by • June 2, 2014 • Weekly ColumnComments (0)5324

Is Abortion Still Legal?

(Weekly Column)

At what point do we stop pretending that Roe v. Wade is still the law of the land?

In 1992’s Planned Parenthood v. Casey, the Supreme Court fumbled when it asserted that abortion regulations could not put an “undue burden” on women. This vague language opened the door for legislators to cleverly manipulate the law and then portray their attack on freedom as a mild inconvenience. Since this time, the anti-abortion industry, with the assent of right wing activist judges, have gutted the right to choose.

Those who want to dictate women’s reproductive choices keep relentlessly stretching the meaning of “undo burden” beyond reason. First, they used harassment outside of abortion clinics to limit the number of providers. Next, these groups strategically employed inflammatory language to incite violence against the few remaining doctors who were brave enough to endure the taunts and terrorism.

The “burden” keeps growing, making it more difficult for women to exercise their constitutional right to end a pregnancy. This week, Louisiana’s theocratic legislature, the same one that recently attempted to declare the Bible its State Book, passed a bill that might shutter three out of the state’s five abortion facilities.

In the Deep South, the barriers to having a safe abortion are becoming unreasonable. The new Louisiana law is similar to recent ones passed in Alabama, Mississippi, and Texas – making it nearly impossible to cross state lines to terminate unwanted pregnancies.

Lawmakers in Louisiana feigned that women were in grave danger and then passed their extreme law vowing to protect women from abortion providers who don’t have admitting privileges to local hospitals. When he signed the restrictive measure, Louisiana’s Republican governor and presidential wannabe, Bobby Jindal, called it “a common-sense bill that gives women health and safety protections they deserve.”

Could he be any more disingenuous? Complications that lead to hospitalization occur infrequently. In the rare cases when a trip to the hospital is necessary, emergency rooms take all patients – so admitting privileges are irrelevant to the health of these women. Jindal’s contrived words will never mask the fact that abortion clinics are significantly safer than the coat hangers he presumably prefers.

It is particularly cynical for these extremists to demand admitting privileges, considering that abortion providers don’t have the credentials because they are from out of town. And, the reason they are from different geographical areas is because it is often too dangerous for a doctor to live in the same town where he terminates pregnancies.

Another crafty way to circumvent Roe. v. Wade is requiring clinics to adhere to strict building codes and equipment requirements. In Texas, a new law enforcing such nonsense will go into effect on Sept. 1. The result will be that women in poor rural areas, such as the Rio Grande Valley, will have to travel up to 150 miles to find a clinic. With the entire south eviscerating the right to choose, women may soon have to travel as far as 300 miles to end their pregnancies.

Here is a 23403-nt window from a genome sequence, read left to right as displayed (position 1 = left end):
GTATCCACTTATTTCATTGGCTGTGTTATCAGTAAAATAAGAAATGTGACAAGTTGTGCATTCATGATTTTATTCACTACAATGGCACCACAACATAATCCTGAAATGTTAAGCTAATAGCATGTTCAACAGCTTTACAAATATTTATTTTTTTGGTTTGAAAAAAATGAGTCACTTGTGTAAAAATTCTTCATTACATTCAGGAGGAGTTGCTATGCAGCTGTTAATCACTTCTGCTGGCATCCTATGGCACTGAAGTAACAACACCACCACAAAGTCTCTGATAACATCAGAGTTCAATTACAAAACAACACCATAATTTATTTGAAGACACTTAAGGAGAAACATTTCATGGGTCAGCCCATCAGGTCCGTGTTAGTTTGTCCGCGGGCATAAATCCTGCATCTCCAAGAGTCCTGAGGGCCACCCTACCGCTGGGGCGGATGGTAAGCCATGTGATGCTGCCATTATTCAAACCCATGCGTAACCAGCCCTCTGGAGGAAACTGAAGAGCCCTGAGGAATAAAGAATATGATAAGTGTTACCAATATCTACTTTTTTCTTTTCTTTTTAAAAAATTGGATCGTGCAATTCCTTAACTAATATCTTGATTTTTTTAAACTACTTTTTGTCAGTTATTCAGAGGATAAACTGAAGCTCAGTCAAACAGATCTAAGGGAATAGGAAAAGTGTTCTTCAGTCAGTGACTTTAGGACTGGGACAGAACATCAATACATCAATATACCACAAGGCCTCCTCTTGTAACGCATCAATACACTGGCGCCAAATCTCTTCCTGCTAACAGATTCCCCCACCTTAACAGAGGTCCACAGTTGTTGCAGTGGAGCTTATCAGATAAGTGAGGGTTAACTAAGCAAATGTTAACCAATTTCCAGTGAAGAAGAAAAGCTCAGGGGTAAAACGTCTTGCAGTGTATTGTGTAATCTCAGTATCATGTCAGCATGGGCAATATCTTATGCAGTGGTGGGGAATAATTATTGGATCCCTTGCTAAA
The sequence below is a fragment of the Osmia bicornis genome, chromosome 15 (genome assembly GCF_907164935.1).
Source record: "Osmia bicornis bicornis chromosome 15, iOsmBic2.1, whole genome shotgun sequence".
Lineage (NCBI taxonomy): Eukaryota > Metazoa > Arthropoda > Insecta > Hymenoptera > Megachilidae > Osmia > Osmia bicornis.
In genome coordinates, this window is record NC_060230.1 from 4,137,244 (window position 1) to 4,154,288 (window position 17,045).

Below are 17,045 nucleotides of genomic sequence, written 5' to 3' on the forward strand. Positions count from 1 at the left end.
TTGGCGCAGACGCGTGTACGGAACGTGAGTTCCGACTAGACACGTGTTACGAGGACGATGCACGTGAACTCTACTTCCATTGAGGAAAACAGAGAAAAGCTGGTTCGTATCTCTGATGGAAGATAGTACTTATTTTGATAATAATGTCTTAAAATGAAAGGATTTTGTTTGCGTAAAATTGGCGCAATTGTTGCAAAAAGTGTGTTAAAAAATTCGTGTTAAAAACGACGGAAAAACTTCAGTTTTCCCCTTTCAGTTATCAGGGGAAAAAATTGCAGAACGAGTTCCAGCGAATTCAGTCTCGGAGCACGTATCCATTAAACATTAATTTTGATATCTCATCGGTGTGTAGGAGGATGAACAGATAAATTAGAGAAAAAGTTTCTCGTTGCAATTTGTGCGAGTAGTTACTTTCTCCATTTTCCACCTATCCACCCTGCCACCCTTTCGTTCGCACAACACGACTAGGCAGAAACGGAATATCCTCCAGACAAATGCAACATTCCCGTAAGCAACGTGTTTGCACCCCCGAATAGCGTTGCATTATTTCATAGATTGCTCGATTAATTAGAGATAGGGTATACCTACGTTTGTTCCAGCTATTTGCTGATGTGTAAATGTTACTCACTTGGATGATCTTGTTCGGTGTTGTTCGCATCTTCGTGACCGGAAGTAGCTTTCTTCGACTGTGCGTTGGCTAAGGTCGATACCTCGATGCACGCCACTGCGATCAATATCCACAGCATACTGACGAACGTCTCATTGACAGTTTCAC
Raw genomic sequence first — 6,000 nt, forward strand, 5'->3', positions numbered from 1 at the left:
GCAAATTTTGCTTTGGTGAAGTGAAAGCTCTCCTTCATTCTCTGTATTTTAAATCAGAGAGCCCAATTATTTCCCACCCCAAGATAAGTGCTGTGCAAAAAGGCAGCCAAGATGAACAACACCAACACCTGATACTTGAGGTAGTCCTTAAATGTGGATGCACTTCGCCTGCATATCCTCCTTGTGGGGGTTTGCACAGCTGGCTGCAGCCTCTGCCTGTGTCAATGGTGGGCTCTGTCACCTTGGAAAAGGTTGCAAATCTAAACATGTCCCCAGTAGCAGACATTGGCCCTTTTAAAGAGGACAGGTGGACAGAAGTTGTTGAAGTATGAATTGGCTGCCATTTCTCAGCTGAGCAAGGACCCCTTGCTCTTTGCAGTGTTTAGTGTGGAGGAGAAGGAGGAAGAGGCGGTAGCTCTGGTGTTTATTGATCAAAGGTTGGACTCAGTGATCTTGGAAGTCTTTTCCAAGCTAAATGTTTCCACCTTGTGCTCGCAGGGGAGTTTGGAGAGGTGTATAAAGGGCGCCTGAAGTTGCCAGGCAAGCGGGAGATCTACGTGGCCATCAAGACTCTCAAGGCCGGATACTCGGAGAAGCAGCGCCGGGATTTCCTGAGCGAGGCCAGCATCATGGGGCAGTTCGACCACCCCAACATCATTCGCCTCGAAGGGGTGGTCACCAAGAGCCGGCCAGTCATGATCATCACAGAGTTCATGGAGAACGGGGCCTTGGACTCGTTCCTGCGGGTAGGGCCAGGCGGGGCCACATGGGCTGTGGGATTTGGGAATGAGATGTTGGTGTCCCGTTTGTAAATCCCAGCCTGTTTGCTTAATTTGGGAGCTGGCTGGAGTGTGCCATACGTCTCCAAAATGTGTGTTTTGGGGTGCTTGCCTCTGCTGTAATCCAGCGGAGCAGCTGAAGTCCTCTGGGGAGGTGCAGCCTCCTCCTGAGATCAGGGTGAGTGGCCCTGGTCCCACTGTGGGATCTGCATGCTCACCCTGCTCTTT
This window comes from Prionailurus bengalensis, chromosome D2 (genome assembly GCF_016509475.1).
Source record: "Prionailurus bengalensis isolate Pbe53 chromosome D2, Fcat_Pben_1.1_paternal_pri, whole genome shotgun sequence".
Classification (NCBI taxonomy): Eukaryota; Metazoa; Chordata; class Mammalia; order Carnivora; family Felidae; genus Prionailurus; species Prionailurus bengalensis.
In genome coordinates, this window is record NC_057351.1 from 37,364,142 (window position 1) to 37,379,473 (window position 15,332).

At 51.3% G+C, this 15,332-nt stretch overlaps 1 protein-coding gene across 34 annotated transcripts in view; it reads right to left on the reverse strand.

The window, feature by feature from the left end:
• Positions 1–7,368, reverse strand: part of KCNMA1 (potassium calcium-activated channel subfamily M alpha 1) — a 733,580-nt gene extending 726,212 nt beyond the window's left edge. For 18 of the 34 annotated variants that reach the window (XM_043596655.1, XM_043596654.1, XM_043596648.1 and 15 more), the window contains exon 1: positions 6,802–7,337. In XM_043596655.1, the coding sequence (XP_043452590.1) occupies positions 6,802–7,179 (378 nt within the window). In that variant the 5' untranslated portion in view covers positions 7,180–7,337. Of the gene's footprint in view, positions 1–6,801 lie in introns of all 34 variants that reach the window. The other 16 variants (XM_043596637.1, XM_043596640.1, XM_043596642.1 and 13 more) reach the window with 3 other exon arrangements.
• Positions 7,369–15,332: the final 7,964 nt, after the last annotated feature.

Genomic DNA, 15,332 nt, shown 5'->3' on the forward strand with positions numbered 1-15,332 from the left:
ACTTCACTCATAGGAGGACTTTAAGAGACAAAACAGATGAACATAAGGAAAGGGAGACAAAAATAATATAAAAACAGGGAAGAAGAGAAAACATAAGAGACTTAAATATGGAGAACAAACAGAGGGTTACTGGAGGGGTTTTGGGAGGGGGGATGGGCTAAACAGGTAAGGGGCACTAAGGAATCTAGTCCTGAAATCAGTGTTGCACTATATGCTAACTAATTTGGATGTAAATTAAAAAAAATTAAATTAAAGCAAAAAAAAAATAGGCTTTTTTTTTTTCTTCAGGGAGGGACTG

This is an outrageous attack on the poor who can’t afford to travel, or can’t get time off from their low wage jobs. These backward laws only serve the whims of hypocritical rich Republicans who can preach against abortion, yet clandestinely fly their daughters to Blue States to end their unintended pregnancies.

The anti-abortion industry isn’t even circumspect about the genuine reason for such ridiculous measures. “These incremental laws are part of a greater strategy to end abortion in our country,” Tanya Britton, a board member for Pro-Life Mississippi, told the New York Times.

The United States Supreme Court needs to get its act together and stop messing with women’s lives. Either abortion is legal or it isn’t – and it is their job to stop the game playing and categorically decide. It is pure silliness to be asking random judges to decide on the nebulous question of what constitutes an “undue burden.” If a wealthy person has access to a private jet, then flying to France may not be an undue burden, while it may be a hardship to travel thirty miles for a woman without a car who works double shifts at the Waffle House to make ends meet.

If American women don’t have access to abortion clinics in their own neighborhoods – it is an undue burden — and if it weren’t for the “pro-life” thugs such facilities would be widely available. This legislative cat and mouse game that insults our intelligence must end. The anti-abortion movement has made its end game clear and it is up to the Supreme Court to finally embrace or reject the right to choose.

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